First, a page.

During his childhood, Kravchenko experienced both physical and sexual abuse, and his parents were both alcoholics. Despite this, he was believed to be capable of living pro-socially. Kravchenko was a permanent resident, worked in construction, and had a criminal record limited to a conviction of assault from a domestic incident in 2014. In Kravchenko, no evidence existed to suggest that he suffered from any serious psychiatric illness or cognitive limitations. However, the accused was said to be “dangerously isolated”, with few friends and estranged from his wife, daughter, and the remainder of his family in the Ukraine. Additionally, there were barriers in Mr. Kravchenko’s ability to receive any programming or counselling as he spoke limited English. According to the psychiatric report, it is possible that the offence occurred “during a ‘major depressive episode’ that was the ‘culmination of months of negative feelings which were finally released’”.
An unusually severe punishment at trial is overturned
The accused pled guilty to aggravated assault contrary to section 268(1) of the Code, an offence with a maximum penalty of 14 years’ imprisonment. The defence requested a sentence of four years in custody for the accused and the Crown recommended a sentence of six years. However, the trial judge in Kravchenko concluded that “given the accused’s lack of explanation for a ‘very serious aggravated assault’, his moral culpability was ‘very high.’” As such, Mr. Kravchenko was sentenced to a term of imprisonment of ten years, a term that departed quite extensively from the recommendations provided by counsel.
The MBCA turned to an assessment of the case law to determine whether the sentence imposed upon Mr. Kravchenko was reasonable under the circumstances. The MBCA found that “[t]he sentencing range for cases involving aggravated assault where there is an unprovoked random attack on a stranger with a weapon and significant resulting consequences is a term of imprisonment of between four and eight years.” This is a clear discrepancy from the trial court’s sentence of 10 years.
The aggravating factors in Kravchenko were clear: the accused committed a serious assault against a vulnerable and young victim who suffered serious physical and psychological consequences. As a result, the accused’s crime warranted “a sentence near or at the top of the range”. However, there were also mitigating factors that needed to be considered in Kravchenko. The accused had a limited criminal record, and, as a result of his offence, it is likely that he will face deportation under the Immigration and Refugee Protection. Therefore, the MBCA concluded that the ten-year sentence imposed by the trial judge was “demonstrably unfit” under the circumstances. As such, Mr. Kravchenko’s sentence was reduced to eight years imprisonment, which was at the top of the sentencing range identified by the MBCA.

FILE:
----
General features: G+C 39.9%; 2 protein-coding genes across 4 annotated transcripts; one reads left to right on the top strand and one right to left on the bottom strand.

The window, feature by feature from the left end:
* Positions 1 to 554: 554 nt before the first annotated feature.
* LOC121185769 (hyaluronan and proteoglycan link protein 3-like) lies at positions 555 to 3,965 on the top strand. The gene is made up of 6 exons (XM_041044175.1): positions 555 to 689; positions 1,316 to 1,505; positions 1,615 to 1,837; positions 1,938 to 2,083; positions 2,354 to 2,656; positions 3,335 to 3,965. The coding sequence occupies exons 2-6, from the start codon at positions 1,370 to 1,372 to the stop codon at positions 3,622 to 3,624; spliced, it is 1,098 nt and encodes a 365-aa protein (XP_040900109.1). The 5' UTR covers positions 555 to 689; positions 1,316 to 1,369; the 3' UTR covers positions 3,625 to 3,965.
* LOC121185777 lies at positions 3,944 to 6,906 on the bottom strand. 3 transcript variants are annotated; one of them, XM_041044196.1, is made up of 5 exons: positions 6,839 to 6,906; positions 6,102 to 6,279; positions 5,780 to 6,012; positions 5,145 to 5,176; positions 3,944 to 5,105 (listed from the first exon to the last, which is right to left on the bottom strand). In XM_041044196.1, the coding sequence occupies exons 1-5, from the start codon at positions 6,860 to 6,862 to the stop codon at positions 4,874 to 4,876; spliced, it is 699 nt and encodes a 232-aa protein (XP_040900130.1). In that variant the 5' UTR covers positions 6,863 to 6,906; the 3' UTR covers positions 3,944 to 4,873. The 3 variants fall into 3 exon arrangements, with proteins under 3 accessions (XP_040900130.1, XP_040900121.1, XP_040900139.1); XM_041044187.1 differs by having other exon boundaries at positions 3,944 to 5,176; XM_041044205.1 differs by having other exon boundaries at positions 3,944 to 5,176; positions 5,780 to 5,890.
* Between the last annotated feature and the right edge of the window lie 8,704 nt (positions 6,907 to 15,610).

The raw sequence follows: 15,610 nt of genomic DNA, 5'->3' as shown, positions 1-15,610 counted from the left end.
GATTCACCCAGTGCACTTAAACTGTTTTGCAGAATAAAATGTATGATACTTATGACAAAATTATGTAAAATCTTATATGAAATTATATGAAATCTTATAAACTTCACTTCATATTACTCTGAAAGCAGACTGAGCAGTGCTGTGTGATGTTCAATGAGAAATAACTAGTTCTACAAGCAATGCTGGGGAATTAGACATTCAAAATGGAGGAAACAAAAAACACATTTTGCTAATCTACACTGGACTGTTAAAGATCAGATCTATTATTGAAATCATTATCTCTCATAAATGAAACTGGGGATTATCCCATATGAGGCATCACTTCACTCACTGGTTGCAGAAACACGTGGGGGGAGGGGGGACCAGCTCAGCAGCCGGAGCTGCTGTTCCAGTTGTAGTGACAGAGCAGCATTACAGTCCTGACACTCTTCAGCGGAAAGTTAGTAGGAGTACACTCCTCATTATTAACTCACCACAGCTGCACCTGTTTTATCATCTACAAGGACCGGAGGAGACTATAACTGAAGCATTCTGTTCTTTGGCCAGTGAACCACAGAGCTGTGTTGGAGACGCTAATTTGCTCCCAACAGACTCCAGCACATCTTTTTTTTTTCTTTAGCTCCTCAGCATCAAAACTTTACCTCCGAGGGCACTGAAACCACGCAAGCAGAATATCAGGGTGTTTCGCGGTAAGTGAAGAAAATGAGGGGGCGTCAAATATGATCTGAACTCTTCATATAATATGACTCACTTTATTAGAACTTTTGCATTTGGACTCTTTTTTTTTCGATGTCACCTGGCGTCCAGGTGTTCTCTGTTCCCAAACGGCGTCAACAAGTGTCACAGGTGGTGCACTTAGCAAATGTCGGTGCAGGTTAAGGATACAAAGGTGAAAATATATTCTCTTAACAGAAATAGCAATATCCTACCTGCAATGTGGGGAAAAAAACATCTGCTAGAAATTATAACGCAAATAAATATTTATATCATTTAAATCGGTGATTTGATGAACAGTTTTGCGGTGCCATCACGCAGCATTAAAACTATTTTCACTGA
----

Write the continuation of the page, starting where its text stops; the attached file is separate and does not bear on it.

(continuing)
A properly appealed sentence
It is undeniable that the crime committed in Kravchenko was a terrible one, leaving devastating impacts on the victim and many others in the community. As such, the sentencing objectives prioritized in Kravchenko were those of denouncement, deterrence, and incapacitation. Given the violent nature of the offence and the vulnerability of the victim, Mr. Kravchenko deserved to be sentenced to a significant term of imprisonment. However, the MBCA also believed that the accused would be faced with a removal order as a result of his conviction. This order would be a serious consequence to the offender’s actions in and of itself. As such, I agree that it would be excessive to impose a sentence of ten years, a sentence above those ordered in similar cases. Therefore, I agree with the MBCA’s decision to reduce Mr. Kravchenko’s sentence from ten to eight years imprisonment.
While the offence committed by the accused in Kravchenko was serious, there is nothing to suggest that his actions were markedly different from the case law to justify a materially longer sentence. In R v Khan [“Khan”], the accused was sentenced to eight years after attacking a stranger with a knife in a subway station, which resulted in serious injury to the victim’s face. The crimes committed in Khan and Kravchenko are similar in nature and severity; they both attacked strangers with a weapon without motive or explanation and caused their victims serious injury. I think that, above all else, the justice system should strive for proportionality and consistency in sentencing. I do not believe that the actions of Mr. Kravchenko were so abhorrent as to deserve being singled out in such a manner. A sentence of ten years’ imprisonment is a significantly longer sentence than the sentences imposed on offenders who committed strikingly similar offences. As such, a sentence of eight years’ imprisonment is consistent with the case law and is an appropriate sentence under the circumstances.